So that is a high that I’m constantly chasing. The experience you and I are having right now is something that cannot be replicated with any other two people. And the intimacy of it can’t be replicated with any other two people. It’s unique, and capturing that and experiencing capture, experiencing capture, I think that’s what I adore about my work.
Yeah, a good interview feels magical.
It’s a good date. When it’s good, it’s a really good date.
I love that analogy. You’re going into a big interview, let’s say, with former President Barack Obama. What are the key things that you have in your reporter tool kit to make sure it’s a really good interview, a really good date?
Wow, I have no clue. Each time I’m nervous. Like I said, I love researching, so I’m constantly reading as much as I can, and I’ve learned from many interview subjects that they don’t like their own quotes parroted back at them. So I try to dig a little deeper. I am also very focused on people’s craft and the insider knowledge they have about doing something, which is probably not so great for this environment where we’re very focused on a kind of infotainment model, like, “Who are you dating?” Do you know what I mean? Just the stuff that’s about their personal life is very intriguing to people. I find it less intriguing, unfortunately, as an interviewer because I genuinely want to know:
“How do you do what you do? What motivates you to do what you do? What drives you? What is your work like when you have a bad day? What is your work like when you have a good day?”
I’m very motivated by those questions, and I think those are things we can all connect to also. In the case of that interview, I remember I even started it by saying, “Oh, it’s great to talk to two podcasters,” because, yeah, you don’t want to be like, “Mr. President, Bruce Springsteen.” That’s setting yourself up to be in a deferential position the entire time of the conversation. So I put them on my plane. I always try and find a way to connect with people and then dig in, and it’s harder than you think. It took me a long time to come to any real skill with it.
I’m obsessed with the art of the interview. I can talk about that all day. I feel like more people should talk about what an interview is, the mechanics of how it works, and what happens when it breaks down. I think it would help us all, media literacy-wise, to even understand sometimes what we’re seeing. I don’t think what we’re seeing is some spontaneous exchange of ideas, especially in the political space. I wish more people were interested in it.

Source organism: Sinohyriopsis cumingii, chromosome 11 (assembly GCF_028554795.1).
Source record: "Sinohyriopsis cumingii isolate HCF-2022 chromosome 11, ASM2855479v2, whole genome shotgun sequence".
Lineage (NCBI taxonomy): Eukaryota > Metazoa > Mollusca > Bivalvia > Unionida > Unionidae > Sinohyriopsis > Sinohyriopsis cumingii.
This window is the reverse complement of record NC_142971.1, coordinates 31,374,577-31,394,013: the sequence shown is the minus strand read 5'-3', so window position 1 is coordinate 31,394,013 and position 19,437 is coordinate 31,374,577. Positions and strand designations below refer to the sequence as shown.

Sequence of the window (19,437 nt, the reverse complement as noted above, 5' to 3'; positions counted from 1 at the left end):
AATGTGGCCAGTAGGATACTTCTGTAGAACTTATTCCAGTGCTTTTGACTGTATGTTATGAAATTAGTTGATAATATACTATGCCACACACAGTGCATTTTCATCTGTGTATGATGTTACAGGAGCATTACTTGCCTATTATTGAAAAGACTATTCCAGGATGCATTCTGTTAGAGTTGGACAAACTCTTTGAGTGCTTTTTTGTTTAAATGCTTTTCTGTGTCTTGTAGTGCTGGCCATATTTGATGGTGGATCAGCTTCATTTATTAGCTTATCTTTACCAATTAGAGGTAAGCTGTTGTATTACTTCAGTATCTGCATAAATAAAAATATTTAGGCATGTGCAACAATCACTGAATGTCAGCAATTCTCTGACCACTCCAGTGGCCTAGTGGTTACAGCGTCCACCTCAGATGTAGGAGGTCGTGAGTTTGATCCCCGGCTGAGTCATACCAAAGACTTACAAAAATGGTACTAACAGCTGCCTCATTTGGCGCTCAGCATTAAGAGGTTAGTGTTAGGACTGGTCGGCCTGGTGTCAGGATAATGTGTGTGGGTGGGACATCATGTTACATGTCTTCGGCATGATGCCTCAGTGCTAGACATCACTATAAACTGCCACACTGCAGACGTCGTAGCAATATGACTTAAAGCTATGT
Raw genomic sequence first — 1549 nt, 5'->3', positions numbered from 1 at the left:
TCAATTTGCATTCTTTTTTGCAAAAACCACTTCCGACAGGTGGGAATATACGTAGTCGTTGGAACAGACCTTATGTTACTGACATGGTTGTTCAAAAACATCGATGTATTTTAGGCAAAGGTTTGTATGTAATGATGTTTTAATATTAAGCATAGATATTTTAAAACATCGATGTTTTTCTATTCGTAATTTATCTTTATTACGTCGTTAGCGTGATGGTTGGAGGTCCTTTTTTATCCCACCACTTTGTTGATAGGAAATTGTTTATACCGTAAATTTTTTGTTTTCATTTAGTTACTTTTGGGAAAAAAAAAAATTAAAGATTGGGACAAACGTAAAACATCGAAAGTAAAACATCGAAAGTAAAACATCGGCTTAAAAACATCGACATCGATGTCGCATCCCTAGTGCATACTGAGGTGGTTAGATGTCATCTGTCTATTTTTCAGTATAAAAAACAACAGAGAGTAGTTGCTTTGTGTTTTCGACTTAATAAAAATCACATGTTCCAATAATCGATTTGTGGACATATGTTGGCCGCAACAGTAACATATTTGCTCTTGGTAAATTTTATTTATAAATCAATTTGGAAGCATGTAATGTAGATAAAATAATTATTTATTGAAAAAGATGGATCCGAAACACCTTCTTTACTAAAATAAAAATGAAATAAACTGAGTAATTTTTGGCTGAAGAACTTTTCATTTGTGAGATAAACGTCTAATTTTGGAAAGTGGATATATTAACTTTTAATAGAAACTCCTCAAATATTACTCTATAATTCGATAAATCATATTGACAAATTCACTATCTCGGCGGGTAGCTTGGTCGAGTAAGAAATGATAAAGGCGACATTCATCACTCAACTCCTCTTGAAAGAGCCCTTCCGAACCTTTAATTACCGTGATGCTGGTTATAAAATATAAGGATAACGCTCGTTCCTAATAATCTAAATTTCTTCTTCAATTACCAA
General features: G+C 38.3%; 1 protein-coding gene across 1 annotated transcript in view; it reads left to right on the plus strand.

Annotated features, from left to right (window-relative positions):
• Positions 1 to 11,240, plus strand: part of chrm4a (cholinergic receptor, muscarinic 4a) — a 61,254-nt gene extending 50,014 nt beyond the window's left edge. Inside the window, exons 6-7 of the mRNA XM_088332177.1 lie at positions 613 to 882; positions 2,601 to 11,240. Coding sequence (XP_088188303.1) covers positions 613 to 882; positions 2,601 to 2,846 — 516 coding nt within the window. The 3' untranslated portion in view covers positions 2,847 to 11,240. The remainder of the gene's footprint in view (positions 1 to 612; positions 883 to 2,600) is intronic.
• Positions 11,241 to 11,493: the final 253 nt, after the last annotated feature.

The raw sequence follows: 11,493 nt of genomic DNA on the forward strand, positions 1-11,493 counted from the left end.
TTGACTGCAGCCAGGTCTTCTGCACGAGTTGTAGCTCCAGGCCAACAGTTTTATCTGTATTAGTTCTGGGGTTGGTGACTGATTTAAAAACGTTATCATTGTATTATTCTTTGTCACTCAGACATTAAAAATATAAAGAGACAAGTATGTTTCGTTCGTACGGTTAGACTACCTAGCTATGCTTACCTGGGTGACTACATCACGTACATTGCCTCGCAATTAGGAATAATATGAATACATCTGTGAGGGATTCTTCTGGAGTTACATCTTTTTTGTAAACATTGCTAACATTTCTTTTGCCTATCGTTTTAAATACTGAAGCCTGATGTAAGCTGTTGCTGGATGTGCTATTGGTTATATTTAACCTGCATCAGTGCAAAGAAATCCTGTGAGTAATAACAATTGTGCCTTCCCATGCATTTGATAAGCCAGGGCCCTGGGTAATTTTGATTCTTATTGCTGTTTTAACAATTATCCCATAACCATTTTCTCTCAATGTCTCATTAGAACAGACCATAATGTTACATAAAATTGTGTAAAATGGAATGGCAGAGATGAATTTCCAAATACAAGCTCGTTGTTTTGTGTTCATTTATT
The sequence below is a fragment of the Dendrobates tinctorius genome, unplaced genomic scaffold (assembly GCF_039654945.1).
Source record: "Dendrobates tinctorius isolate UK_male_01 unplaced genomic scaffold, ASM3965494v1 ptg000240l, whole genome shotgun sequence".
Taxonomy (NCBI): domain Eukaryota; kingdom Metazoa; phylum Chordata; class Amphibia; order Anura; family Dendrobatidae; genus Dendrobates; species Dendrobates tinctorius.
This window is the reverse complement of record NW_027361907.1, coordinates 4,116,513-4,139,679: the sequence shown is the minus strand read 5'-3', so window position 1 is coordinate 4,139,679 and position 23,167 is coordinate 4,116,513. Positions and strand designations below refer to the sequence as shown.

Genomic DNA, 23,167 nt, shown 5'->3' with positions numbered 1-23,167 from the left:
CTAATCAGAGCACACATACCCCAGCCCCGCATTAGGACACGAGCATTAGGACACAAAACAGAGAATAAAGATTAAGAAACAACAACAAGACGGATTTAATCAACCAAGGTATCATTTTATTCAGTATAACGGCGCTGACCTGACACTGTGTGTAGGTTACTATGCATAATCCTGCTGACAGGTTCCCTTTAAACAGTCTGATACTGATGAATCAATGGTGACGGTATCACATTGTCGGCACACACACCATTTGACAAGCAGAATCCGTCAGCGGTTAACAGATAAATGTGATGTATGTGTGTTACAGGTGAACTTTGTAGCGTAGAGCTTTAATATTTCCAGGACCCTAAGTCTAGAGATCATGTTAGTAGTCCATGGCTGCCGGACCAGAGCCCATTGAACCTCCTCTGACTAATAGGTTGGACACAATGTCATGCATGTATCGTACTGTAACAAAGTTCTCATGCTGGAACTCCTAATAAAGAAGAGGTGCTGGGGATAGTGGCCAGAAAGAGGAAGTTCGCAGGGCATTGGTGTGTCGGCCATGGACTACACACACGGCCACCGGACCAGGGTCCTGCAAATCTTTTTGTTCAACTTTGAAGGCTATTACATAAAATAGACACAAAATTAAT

What haven’t you done yet that you would like to accomplish in the near future?
So much. I mean, I would love to interview people before an audience. I want to be in a space with people. Maybe that’s just like a post-pandemic yearning. But I was doing live shows for a while. I love that. I love being in a room with everyone. What I just said about intimacy between two people, when you bring in an audience, then that is even another element that can only exist with that audience. I’m sure people who do theater feel the same way. So I think I would love that.
And I would love to do a town hall-type thing because I think that there are ways that political coverage, in general, can be reductive. It’s like, “OK, you’re the white evangelical voter, you’re the older Black voter, you’re the LGBT voter.” And have people in these little boxes that, I don’t know, do a disservice to the breadth of a conversation. I would love it if there is ever a way ever to have a real conversation with a politician and voters. I would love to crack that code so that it’s not this performance-driven thing.
Mostly, I want to keep trying new things. I really, really, really want to grow and embrace this capacity for risk that I didn’t know that I had and not think there’s just a final destination to greatness or something. I want to be one of those journalists that’s just still kicking all the way, still trying to file a story all the way to the end.